How can I make sure to be compliant with copyright laws?
December 2, 2010

Q: I run a small studio and hold one recital per year. What is the least expensive and least time-consuming way to make sure I am compliant with the copyright laws?

—Ally Decker

Dance Ally, Gig Harbor, WA
 

 

A: “Your dance studio should purchase a ‘blanket license’ for all the music at the three biggest performing rights organizations: American Society of Composers, Authors and Publishers (ASCAP), Broadcast Music Inc. (BMI) and SESAC. These groups license millions of songs, and this license fee is usually based on two factors: the type of dance performed and the number of students at your studio. For example, if tap, ballet and acrobatics are taught at a studio with 100 students, the 2010 annual ASCAP fee would be $184.11. These rights will cover music that is used at the studio for classes and rehearsals, and for most recitals.

 

“Even if you’ve already bought the general rights to all three organizations, you may also need to contact the publishers of the songs, depending on how the work is being performed. If a recital is considered dramatic or has a narrative (e.g. musicals), ASCAP, BMI or SESAC can’t license it. The song’s publishers have to. For example, it may be considered a narrative if your recital has a theme. Ultimately, the decision about whether it’s dramatic or non-dramatic lies with the publisher, so your default should always be to ask either a performing rights organization or the publisher directly. You do yourself much more of a disservice by not checking.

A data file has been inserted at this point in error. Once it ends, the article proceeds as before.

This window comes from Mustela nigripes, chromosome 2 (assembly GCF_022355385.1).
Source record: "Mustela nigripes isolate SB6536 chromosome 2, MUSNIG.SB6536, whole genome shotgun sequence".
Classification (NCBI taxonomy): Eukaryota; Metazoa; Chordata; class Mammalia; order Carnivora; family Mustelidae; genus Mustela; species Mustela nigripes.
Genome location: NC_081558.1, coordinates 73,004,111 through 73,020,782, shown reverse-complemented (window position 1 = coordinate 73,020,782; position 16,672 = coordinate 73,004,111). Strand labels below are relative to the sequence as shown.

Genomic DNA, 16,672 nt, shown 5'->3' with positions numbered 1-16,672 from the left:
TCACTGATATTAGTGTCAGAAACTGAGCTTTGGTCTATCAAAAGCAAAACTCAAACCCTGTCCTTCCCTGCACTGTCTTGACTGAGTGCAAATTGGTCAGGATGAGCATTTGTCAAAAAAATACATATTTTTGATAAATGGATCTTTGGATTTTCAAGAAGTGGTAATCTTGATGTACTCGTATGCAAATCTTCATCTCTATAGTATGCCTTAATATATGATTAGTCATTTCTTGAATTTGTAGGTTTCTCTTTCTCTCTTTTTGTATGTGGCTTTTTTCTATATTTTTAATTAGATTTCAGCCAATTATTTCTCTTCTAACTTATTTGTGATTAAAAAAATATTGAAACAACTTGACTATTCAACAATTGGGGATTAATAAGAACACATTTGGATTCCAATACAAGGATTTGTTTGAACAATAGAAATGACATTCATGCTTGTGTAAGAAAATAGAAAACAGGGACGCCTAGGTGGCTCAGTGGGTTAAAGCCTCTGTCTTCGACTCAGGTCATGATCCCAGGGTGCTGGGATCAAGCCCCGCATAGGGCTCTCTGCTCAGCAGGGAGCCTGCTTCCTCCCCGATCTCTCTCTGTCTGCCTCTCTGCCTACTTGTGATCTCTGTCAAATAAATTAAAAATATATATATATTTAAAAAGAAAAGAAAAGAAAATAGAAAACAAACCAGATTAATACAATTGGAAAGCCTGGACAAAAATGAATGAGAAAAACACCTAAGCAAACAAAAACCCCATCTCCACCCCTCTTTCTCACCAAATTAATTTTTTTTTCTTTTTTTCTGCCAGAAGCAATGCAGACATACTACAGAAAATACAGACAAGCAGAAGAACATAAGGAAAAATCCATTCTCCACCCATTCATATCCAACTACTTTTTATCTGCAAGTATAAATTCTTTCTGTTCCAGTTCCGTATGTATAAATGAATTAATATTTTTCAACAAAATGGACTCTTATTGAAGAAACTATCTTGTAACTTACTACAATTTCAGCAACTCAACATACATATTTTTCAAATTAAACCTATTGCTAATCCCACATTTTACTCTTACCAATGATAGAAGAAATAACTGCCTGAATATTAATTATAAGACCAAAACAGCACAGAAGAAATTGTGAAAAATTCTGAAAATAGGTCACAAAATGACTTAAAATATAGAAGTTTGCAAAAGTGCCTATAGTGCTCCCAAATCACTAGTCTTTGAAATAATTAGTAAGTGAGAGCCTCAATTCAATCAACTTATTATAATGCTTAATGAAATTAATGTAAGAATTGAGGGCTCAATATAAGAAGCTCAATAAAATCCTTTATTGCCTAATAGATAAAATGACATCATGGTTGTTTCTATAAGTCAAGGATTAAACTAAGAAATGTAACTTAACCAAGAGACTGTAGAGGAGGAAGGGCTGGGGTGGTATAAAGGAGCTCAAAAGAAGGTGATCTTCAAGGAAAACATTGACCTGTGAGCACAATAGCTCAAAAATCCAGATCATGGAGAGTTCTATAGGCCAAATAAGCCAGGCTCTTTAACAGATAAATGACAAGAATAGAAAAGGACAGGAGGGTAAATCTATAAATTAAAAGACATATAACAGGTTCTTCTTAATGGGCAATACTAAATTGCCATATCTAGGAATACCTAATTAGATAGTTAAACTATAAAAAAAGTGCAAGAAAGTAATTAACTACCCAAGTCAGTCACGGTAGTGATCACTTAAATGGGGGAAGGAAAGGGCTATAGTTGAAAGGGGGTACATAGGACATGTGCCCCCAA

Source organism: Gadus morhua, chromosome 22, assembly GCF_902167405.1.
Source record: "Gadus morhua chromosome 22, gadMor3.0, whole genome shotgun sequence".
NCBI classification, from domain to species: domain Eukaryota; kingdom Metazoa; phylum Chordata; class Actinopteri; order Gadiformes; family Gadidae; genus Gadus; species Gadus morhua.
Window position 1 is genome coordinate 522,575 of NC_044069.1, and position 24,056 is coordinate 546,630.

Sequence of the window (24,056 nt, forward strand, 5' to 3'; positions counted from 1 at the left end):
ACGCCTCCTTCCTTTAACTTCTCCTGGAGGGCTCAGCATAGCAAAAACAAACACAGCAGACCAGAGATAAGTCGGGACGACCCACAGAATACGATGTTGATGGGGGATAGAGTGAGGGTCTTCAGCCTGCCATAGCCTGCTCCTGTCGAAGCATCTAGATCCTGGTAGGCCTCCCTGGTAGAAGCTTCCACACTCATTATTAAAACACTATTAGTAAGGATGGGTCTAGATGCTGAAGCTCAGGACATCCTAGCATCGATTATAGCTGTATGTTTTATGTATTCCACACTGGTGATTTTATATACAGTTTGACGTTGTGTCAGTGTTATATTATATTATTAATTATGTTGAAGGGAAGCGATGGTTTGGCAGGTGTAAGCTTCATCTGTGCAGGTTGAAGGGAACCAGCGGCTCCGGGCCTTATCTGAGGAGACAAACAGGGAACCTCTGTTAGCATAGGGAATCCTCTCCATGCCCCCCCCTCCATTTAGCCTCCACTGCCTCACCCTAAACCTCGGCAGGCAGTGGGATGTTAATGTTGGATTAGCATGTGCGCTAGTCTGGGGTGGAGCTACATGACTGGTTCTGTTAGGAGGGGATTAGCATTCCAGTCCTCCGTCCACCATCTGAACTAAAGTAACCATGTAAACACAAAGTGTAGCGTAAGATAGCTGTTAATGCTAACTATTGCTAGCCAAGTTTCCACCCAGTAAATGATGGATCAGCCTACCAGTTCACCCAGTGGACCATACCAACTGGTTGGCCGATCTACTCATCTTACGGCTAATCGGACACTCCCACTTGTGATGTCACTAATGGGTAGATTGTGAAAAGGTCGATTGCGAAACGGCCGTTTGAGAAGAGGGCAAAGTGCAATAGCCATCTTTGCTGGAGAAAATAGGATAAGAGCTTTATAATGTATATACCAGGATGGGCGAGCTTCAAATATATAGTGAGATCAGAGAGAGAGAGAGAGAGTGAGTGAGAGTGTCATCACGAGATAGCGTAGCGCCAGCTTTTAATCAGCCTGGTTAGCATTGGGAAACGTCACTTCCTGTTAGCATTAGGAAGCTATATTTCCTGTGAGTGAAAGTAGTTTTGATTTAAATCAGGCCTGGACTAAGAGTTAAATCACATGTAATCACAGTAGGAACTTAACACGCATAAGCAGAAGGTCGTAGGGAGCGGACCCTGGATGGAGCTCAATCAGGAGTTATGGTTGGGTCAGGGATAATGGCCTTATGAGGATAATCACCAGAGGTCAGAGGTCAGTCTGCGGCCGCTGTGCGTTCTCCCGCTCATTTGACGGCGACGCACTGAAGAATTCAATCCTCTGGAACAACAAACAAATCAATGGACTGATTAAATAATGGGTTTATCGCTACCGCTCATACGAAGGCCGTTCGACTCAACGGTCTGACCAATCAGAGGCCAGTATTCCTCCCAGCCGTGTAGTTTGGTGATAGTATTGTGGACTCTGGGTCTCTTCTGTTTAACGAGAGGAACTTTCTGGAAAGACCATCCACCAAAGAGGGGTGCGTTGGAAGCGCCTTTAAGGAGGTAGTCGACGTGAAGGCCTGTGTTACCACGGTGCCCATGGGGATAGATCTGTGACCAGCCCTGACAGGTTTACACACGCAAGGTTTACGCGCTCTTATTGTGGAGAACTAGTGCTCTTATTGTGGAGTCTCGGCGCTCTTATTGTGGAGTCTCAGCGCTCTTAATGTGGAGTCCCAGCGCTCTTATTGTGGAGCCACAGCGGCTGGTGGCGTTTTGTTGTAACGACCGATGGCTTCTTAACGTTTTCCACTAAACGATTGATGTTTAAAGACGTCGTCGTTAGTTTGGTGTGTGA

“You can find out which publishing companies to call by contacting the performing rights organization where the song’s writer is a member. You can either call or type in a song name on their website databases (ASCAP.com, BMI.com and SESAC.com) to find publisher information. But don’t worry; even if you’re using 30 songs, you will probably only have to make a few calls to major publishing companies. And you most likely will not be charged a ridiculous amount to use a song. More often than not, there will be either no fee at all or it will be extremely nominal. And, in general, the smaller your recital is, the less you will have to pay.”

 

Andrew P. Sparkler is associate director of Legal Corporate at ASCAP.

 

Another idea: If you’re a member of a dance teacher organization like Dance Educators of America, Dance Masters of America or any state teachers organization, your membership generally gets you discounted licensing fees for all the songs on ASCAP, BMI and SESAC’s databases.

 

Photo: Dance Ally students (by and courtesy of Ally Decker)

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